The Enemies of Versailles is wondering historical fiction and has really whetted my appetite to learn more about French History. Stretching from the end of the mistress Pompadour's hold on the court through to the end of the French Revolution, these women do a remarkable job of placing the aging King at the back of the story and letting their own lives shine through. While I don't think it's necessary to read all three stories in order I do recommend it as it gives you a fully rounded glimpse into the end of an era of extravagance and into the modern age of government. ...more
I have read and enjoyed each of Sandra Byrd's historical novels and A Lady in Disguise is no exception. I'm always amazed with how well Ms. Byrd draws the reader into the time periods, customs, and cultures her characters inhabit and how transported I always feel by her stories. A Lady in Disguise is the third novel in her Daughters of Hampshire series but, as with the other books in both this and her Ladies in Waiting series, this is a standalone novel with a wholly original storyline and characters and situations unlike any of the others.
The main plot of this story centers around Gillian Young's search for the truth about whether or not her father's death was really an accident, whether he might have been involved in illegal dealings as a police officer, and whether either man vying for her attentions are true to their words. With so much uncertainty, the reader is forced to question everyone's intentions and to wonder who is behind the more nefarious actions going on. While I can't say that the main "bad guy" came as a surprise to me (I figured out pretty quickly who that was going to be) I was surprised by some of the revelations regarding some of the secondary characters, not only in regards to things they were doing behind the scenes but the reasons behind those actions. With all the reading I do, any time an author can slip in some surprises for me, especially when dealing with historical fiction, I am always pleasantly surprised.
The writing style and dialogue felt very authentic to the Victorian era that the story took place in and it was very interesting to see how a woman making her own money by her own hands fit into this very traditional and uniformed world she inhabited. Her position in that world is also unusual as she comes from money and status on her maternal side but working class stock on her paternal side....something that did not happen very regularly during this time period. This sort of middle world she inhabits, one that cannot quite be pigeonholed in this time period, makes her grasp on her situation that much more tenuous and has her somewhat isolated from either side she might be able to seek help from.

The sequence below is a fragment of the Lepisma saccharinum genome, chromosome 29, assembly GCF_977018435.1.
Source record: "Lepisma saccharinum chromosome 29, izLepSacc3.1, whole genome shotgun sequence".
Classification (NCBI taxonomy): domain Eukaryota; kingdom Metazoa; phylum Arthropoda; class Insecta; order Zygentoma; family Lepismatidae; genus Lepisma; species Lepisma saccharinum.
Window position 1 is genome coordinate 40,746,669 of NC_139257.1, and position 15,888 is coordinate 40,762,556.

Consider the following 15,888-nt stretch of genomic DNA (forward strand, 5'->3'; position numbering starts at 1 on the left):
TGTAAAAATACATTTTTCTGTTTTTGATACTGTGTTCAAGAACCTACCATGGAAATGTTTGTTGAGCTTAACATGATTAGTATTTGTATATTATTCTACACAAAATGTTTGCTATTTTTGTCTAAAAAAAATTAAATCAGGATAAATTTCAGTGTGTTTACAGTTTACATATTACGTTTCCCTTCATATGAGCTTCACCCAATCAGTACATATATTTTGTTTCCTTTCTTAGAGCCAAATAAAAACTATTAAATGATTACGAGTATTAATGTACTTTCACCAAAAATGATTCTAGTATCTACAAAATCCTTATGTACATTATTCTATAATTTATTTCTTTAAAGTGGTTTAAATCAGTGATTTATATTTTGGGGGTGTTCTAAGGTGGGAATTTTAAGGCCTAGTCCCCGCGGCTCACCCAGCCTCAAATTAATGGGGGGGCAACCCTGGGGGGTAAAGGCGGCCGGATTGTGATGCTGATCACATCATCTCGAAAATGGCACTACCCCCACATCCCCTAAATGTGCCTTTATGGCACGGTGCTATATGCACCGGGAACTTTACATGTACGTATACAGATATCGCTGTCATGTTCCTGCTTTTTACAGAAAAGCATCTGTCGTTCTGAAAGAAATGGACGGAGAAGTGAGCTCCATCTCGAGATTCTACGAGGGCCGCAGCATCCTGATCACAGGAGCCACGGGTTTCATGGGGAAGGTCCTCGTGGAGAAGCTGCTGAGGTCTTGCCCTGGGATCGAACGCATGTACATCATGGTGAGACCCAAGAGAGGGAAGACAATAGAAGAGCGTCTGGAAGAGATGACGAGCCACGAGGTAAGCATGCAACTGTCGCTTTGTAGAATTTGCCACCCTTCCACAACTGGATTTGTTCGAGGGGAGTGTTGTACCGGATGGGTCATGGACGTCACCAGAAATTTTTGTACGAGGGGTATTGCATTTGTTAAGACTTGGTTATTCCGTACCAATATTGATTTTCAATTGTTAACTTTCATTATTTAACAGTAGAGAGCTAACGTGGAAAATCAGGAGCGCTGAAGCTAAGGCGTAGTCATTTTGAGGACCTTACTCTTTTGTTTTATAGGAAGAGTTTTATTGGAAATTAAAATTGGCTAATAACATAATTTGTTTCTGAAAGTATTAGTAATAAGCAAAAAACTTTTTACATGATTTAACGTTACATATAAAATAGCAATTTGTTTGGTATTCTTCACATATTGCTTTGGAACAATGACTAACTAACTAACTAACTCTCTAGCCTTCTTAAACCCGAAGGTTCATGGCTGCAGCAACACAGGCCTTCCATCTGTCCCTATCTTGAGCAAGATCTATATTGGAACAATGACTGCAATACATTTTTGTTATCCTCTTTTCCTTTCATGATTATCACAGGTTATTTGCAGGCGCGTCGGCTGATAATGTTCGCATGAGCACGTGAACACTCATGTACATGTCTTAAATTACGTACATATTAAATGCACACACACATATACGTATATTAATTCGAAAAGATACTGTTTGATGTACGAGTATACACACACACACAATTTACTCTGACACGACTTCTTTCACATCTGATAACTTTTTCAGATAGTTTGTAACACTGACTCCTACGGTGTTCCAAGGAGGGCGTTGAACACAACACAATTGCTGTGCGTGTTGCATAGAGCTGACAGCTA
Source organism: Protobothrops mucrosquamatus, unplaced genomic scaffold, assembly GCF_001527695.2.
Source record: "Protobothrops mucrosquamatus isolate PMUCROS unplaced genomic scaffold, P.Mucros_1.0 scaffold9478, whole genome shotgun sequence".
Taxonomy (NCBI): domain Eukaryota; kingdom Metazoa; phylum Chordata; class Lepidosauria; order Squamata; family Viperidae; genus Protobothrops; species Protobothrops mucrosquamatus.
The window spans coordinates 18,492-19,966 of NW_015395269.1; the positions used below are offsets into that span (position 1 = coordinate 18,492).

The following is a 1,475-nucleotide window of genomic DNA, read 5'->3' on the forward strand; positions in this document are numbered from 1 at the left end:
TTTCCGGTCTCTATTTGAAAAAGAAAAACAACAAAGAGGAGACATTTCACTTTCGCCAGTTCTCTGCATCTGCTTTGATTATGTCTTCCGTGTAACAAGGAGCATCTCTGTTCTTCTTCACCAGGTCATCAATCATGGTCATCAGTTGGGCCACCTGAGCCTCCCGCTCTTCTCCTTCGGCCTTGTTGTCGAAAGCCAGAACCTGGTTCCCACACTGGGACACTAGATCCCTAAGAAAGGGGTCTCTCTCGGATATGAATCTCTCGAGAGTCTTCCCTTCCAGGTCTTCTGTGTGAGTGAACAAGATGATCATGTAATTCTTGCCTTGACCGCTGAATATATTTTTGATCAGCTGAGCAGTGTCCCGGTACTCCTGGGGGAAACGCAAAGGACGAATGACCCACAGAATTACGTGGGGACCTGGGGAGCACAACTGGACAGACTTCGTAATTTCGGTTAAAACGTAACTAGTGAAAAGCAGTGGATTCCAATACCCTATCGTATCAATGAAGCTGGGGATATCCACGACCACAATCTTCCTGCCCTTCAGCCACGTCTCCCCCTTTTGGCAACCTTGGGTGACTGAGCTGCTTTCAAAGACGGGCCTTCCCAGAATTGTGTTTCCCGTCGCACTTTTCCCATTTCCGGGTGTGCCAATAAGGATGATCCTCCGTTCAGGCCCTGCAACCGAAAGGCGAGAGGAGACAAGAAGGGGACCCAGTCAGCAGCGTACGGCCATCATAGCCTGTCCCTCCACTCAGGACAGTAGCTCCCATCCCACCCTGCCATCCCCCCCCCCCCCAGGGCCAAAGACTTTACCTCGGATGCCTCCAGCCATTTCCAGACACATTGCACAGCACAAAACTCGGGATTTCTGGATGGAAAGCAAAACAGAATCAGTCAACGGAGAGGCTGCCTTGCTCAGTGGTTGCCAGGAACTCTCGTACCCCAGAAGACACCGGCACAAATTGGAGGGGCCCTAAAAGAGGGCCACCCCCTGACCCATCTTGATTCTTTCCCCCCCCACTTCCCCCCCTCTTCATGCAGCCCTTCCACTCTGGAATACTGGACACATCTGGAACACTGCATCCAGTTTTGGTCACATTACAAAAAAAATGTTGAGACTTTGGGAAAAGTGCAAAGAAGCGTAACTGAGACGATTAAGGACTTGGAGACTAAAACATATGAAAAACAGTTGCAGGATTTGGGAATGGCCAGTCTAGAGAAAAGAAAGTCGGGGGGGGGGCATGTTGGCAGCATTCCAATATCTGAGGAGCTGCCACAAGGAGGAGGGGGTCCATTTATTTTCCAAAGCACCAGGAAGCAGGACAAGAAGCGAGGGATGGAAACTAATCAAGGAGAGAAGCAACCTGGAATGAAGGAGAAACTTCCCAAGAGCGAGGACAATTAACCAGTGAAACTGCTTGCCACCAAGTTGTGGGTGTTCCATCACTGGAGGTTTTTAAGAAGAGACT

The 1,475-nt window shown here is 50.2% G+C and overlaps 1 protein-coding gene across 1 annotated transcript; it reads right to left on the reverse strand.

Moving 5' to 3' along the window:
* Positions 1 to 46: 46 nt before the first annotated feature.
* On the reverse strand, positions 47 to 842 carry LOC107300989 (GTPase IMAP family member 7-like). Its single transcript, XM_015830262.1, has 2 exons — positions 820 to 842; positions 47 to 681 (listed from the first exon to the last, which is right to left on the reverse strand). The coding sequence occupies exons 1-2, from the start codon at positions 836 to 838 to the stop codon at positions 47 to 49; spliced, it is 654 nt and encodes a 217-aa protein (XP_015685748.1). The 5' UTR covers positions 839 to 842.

With all this being said, my absolute favorite part of the novel was the detail given to developing the backstage world of the theatre and the unfortunate children who worked for it, as well as the beauty and detail that went into the art of costuming. While the theatre was quite exciting and somewhat provocative for the times, the abandonment of the child actors once they were no longer useful was abhorrent. The reader gets to see how people took advantage of these misplaced young girls and the kind of adult world they would find themselves in without the help of the various charities set up to help them, such as the Cause so prominent in A Lady in Disguise. Learning of the training and assistance given to these children by these charities, in the hopes of giving them the chance for a good future, was really interesting and something I'm sad to say I never even thought of before. The details given to Gillian's costume designing and learning of the skills and time it takes to create the beautiful pieces not only shown on the stage but in the ballrooms of the elite was also fascinating. While I'm not personally that into fashion, learning the intricate details makes me realize just what an art form costuming really is.
A Lady in Disguise is wonderful historical fiction. There is quite a bit of talk of Christianity and scripture, however given the overall characteristics of the story and players, it never felt preachy or overdone to me. In the same vein, while romance is never something I gravitate towards, the romantic situation Gillian finds herself in isn't overly done and is therefore something that can be enjoyed by those that do enjoy romance but not something that will be a turnoff for those that don't. There's even an excellent author's note at the end of the story that cements the facts from the fictions within the story, something I always look for with historical fiction. I definitely recommend this novel, along with all of Ms. Byrd's historical fiction novels, to anyone looking for an escape into another time and place they might otherwise never get to experience....more